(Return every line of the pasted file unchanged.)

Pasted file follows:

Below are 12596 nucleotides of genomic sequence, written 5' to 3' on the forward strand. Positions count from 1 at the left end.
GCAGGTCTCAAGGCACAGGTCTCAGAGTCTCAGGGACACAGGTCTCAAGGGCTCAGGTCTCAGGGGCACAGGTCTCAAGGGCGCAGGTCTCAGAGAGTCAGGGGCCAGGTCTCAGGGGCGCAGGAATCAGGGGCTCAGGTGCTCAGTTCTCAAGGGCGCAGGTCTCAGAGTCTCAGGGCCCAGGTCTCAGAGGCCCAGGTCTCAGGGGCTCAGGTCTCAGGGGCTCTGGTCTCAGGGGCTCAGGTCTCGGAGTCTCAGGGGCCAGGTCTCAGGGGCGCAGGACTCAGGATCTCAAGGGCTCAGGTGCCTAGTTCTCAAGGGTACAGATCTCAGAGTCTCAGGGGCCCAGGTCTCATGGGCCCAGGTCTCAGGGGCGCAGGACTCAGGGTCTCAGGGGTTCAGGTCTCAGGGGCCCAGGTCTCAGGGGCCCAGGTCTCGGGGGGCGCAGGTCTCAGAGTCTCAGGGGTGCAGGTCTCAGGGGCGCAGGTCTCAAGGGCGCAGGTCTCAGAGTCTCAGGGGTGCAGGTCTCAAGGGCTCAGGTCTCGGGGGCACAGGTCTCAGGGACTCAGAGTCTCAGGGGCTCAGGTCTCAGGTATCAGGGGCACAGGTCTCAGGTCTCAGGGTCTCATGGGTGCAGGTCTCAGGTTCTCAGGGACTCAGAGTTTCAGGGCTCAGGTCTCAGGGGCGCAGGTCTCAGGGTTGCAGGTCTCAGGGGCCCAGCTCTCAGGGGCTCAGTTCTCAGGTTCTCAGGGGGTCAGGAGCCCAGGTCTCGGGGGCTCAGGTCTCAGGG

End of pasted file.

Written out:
Below are 12596 nucleotides of genomic sequence, written 5' to 3' on the forward strand. Positions count from 1 at the left end.
GCAGGTCTCAAGGCACAGGTCTCAGAGTCTCAGGGACACAGGTCTCAAGGGCTCAGGTCTCAGGGGCACAGGTCTCAAGGGCGCAGGTCTCAGAGAGTCAGGGGCCAGGTCTCAGGGGCGCAGGAATCAGGGGCTCAGGTGCTCAGTTCTCAAGGGCGCAGGTCTCAGAGTCTCAGGGCCCAGGTCTCAGAGGCCCAGGTCTCAGGGGCTCAGGTCTCAGGGGCTCTGGTCTCAGGGGCTCAGGTCTCGGAGTCTCAGGGGCCAGGTCTCAGGGGCGCAGGACTCAGGATCTCAAGGGCTCAGGTGCCTAGTTCTCAAGGGTACAGATCTCAGAGTCTCAGGGGCCCAGGTCTCATGGGCCCAGGTCTCAGGGGCGCAGGACTCAGGGTCTCAGGGGTTCAGGTCTCAGGGGCCCAGGTCTCAGGGGCCCAGGTCTCGGGGGGCGCAGGTCTCAGAGTCTCAGGGGTGCAGGTCTCAGGGGCGCAGGTCTCAAGGGCGCAGGTCTCAGAGTCTCAGGGGTGCAGGTCTCAAGGGCTCAGGTCTCGGGGGCACAGGTCTCAGGGACTCAGAGTCTCAGGGGCTCAGGTCTCAGGTATCAGGGGCACAGGTCTCAGGTCTCAGGGTCTCATGGGTGCAGGTCTCAGGTTCTCAGGGACTCAGAGTTTCAGGGCTCAGGTCTCAGGGGCGCAGGTCTCAGGGTTGCAGGTCTCAGGGGCCCAGCTCTCAGGGGCTCAGTTCTCAGGTTCTCAGGGGGTCAGGAGCCCAGGTCTCGGGGGCTCAGGTCTCAGGG